I almost choked on my potato when I read this. The British (which, of course, includes the Scots and Welsh) flooded China with opium, stole native American land on a massive scale, instituted racial segregation in South Africa, bankrolled Apartheid for forty years, used concentration camps during the Boer War (*only* 60,000 dead!), committed genocide in Tasmania, created arbitrary borders in the Middle East that laid the foundation for the anarchy of recent decades, engaged in a murderous, pointless and illegal imperialist war in Iraq (destabilising the entire region and killing 100,000+), helped to kill three million Indians in the 1943 Bengal famine (through Churchillian hubris), etc. Of course, this is not quite as bad as Hitler’s Germany or Stalinist Russia or Leopold’s Congo exploits but still…

The Scots have let go of the Empire. The English still have delusions of imperial grandeur, which has led to this Brexit farce. England must grow up but I fear that the English will have to learn about economic reality the hard way now…

Jerry Owen

10th August 2019 at 10:42 am

Read my post again. One of the most benign. . No empire is perfect . But the positives are still visible today. Great Britain.. it earned that title , and I am proud of my heritage.

Claire D

11th August 2019 at 3:31 pm

I agree with you Jerry, I think the benefits of the British Empire far outweighed the bad. It does’nt help that so many young people today have been taught History with a strong Feminist and Left-wing bias. They have little if any understanding of how our legal and political systems came about and take them for granted as a result.

robin cross

9th August 2019 at 3:19 pm

It’s much deeper in the psyche and way back in the mists of time than your article suggests.
It’s the myth of Avalon and King Arthur.
It’s only a myth though but one that is worth savouring and holding onto for all time.

Jonnie Henly

9th August 2019 at 2:51 pm

“not all Remain voters are metropolitan elitists, but all metropolitan elitists voted Remain”

That’s not remotely true though is it?

Since when have the likes of the Daily Mail, Express, the Sun, the Spectator etc not been part of the metropolitan elite?

Tom’s claim is straight up BS.

Christopher Tyson

9th August 2019 at 1:37 pm

Interesting article, there seems to be a disjuncture between all the people from Scotland and around the world who want to come and live in England and the negativity about England and the English. It seems that they are only here for the money, the economic opportunities while resenting the country and its people. Some of this may be due to anachronistic views as highlighted in the article. Immigrant can also feel insecure and as well as family and other ties at home, there is always that underlying fear that a turn of events would make them unwelcome in their adopted land and they prefer to keep their options open, like a form of insurance, that they always have somewhere to return to. I think that people who come to England need to take a more positive view of England and to be committed to England to face down does those who say ‘send them back’. This will be good for England.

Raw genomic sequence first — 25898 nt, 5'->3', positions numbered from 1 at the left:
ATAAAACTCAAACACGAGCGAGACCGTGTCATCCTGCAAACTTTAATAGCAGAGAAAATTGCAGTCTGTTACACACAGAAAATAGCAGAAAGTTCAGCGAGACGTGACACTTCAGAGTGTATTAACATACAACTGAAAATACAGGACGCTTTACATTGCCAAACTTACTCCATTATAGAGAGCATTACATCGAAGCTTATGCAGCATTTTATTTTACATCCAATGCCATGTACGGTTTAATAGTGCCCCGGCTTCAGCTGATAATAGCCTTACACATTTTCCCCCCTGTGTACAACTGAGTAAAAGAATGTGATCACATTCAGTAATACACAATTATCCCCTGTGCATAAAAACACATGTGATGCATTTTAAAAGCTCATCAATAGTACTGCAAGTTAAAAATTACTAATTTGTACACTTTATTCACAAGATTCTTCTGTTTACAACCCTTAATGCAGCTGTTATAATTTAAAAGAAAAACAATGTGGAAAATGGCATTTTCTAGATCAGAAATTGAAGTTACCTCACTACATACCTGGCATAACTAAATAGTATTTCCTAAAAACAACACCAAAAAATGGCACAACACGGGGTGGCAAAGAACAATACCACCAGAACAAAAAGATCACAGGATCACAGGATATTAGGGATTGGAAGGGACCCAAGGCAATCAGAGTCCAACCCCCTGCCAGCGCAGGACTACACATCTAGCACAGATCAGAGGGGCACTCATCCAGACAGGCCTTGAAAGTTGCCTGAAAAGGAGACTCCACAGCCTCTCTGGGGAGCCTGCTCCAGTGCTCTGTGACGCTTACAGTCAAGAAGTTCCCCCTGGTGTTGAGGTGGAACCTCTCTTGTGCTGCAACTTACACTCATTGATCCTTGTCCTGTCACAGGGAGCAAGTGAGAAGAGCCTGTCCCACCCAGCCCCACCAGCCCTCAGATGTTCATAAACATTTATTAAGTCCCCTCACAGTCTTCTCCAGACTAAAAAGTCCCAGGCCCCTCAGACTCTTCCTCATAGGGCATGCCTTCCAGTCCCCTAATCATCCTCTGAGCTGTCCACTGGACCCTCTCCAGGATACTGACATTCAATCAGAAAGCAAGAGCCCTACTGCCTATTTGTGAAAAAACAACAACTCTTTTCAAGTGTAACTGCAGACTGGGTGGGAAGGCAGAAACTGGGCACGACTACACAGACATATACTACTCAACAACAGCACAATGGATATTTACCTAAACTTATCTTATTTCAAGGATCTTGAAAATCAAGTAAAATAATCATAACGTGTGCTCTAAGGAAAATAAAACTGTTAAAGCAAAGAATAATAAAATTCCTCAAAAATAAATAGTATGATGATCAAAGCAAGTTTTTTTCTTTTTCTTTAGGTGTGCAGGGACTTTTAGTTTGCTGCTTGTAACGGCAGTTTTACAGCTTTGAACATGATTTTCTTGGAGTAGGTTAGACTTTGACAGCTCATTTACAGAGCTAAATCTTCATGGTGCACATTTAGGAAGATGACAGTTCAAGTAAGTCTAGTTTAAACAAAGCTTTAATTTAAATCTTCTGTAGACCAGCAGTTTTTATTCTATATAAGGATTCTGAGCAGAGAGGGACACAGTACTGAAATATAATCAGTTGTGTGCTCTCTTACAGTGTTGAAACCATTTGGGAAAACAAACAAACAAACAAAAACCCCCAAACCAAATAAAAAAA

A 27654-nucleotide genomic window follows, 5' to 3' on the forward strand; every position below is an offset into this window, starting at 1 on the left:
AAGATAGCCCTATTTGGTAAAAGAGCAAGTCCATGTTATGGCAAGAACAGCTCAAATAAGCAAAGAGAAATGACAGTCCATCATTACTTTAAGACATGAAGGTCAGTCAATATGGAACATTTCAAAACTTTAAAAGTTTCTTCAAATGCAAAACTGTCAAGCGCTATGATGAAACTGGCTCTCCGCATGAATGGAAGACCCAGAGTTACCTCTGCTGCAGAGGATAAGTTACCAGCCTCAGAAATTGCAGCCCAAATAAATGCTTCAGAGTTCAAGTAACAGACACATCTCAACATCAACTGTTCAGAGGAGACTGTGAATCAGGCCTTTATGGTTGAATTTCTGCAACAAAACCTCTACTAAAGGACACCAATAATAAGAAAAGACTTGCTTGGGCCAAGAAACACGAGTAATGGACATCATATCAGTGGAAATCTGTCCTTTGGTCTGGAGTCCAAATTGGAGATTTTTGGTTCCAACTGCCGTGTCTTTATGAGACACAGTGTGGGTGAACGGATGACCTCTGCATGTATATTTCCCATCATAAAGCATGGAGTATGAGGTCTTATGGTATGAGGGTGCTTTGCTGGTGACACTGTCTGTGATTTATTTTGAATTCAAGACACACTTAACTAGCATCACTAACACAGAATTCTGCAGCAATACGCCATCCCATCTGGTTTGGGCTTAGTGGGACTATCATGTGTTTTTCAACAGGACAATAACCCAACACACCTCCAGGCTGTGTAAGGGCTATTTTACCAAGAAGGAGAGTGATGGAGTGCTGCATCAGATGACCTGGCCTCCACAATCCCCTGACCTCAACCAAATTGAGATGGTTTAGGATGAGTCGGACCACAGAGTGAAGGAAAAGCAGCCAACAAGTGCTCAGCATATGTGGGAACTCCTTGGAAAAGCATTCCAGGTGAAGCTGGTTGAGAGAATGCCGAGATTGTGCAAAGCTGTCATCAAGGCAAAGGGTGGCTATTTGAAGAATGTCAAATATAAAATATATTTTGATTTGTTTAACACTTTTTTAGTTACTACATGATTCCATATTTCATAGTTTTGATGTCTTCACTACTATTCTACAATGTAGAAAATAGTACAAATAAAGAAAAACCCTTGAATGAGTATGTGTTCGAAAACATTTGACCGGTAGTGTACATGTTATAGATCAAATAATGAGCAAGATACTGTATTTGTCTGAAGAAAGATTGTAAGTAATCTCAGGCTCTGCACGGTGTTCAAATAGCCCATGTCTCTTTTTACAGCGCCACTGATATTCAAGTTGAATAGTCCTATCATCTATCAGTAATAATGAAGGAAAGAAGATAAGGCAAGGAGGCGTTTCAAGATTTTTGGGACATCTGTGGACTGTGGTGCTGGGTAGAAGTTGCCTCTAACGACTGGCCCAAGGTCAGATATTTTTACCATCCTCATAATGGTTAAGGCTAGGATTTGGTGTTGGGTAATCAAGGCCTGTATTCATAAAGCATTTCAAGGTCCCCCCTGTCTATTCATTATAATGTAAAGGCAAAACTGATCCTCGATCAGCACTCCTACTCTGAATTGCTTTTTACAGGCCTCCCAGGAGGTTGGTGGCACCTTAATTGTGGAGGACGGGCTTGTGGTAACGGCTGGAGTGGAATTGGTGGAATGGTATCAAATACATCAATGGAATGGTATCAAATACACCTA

christopher barnard

9th August 2019 at 12:54 pm

Many self-described liberal and progressive people think it is a mark of their intelligence and sophistication to run down the UK and Englishness.

But it is simply a mark of their misanthropy. They despise most of the people around them while idealising those of other nations and cultures who live further away.


10th August 2019 at 5:11 pm

I think you hit the nail on the head here. We have all met them, these terribly painful “Liberal and Progressive” types who think they are superior to all and sundry and look down their noses at everyone else. They spit in the faces of people who are just like them, because they desperately need to convince themselves that they truly do belong to that little clique on the pedestal and then spurt out childish positive comments about every single other group in the World as long as that group is preferably “very foreign”. ” Ooohhh, I am sooo superior and International – look, I have a facebook picture of me grinning like a Cheshire Cat with a couple of black people. Ooooh, I am so cool”.

Brian Burnell

11th August 2019 at 5:37 pm

I’m reminded of the Thatcher years, the Brixton and other riots, and Apartheid South Africa, when the leftie wealthy elites thought it really cool to support Peter Hain’s Anti-Apartheid Movement, while caring not one jot for the plight of Brixton’s black youngsters.
Black kids in Soweto were a safe distance away, while Brixton was on their doorstep.
As always, self-interest and hypocrisy ruled then as now.

Amelia Cantor

9th August 2019 at 12:47 pm

“Fearing the masses”, as Slater tendentiously puts it, is just common sense.

Who perpetrated the Holocaust?

The masses.

Who stood by as the Atlantic Slave Trade wrenched millions of members of communities of colour from Africa and sent them across the Atlantic (only part-way, in countless cases)?

The masses.

Who allowed homophobic laws to crush and sometimes murder the LGBQTIA+ community for centuries?

The masses.

Finally, who voted for the insane, evil and 100% racist / xenophobic decision to leave the EU?

The masses.

The masses are dangerous and England has a long, horrible and deeply shameful history of racism, xenophobia, sexism, homophobia and exploitation to expiate. Democracy only works when the demos are enlightened and are on the right side of history. Brexit proves that too many in England are neither enlightened nor on the right side of history.

It was held at the Henry Jackson Society in London on 7 August 2019.

More collaboration with neo-cons, more proof that Spiked are not the enlightened progressives that they pretend to be.

Frank Sutton

9th August 2019 at 2:39 pm

Are you part of “the masses” yourself? If not, how do you distinguish yourself from them?

Amelia Cantor

10th August 2019 at 11:55 am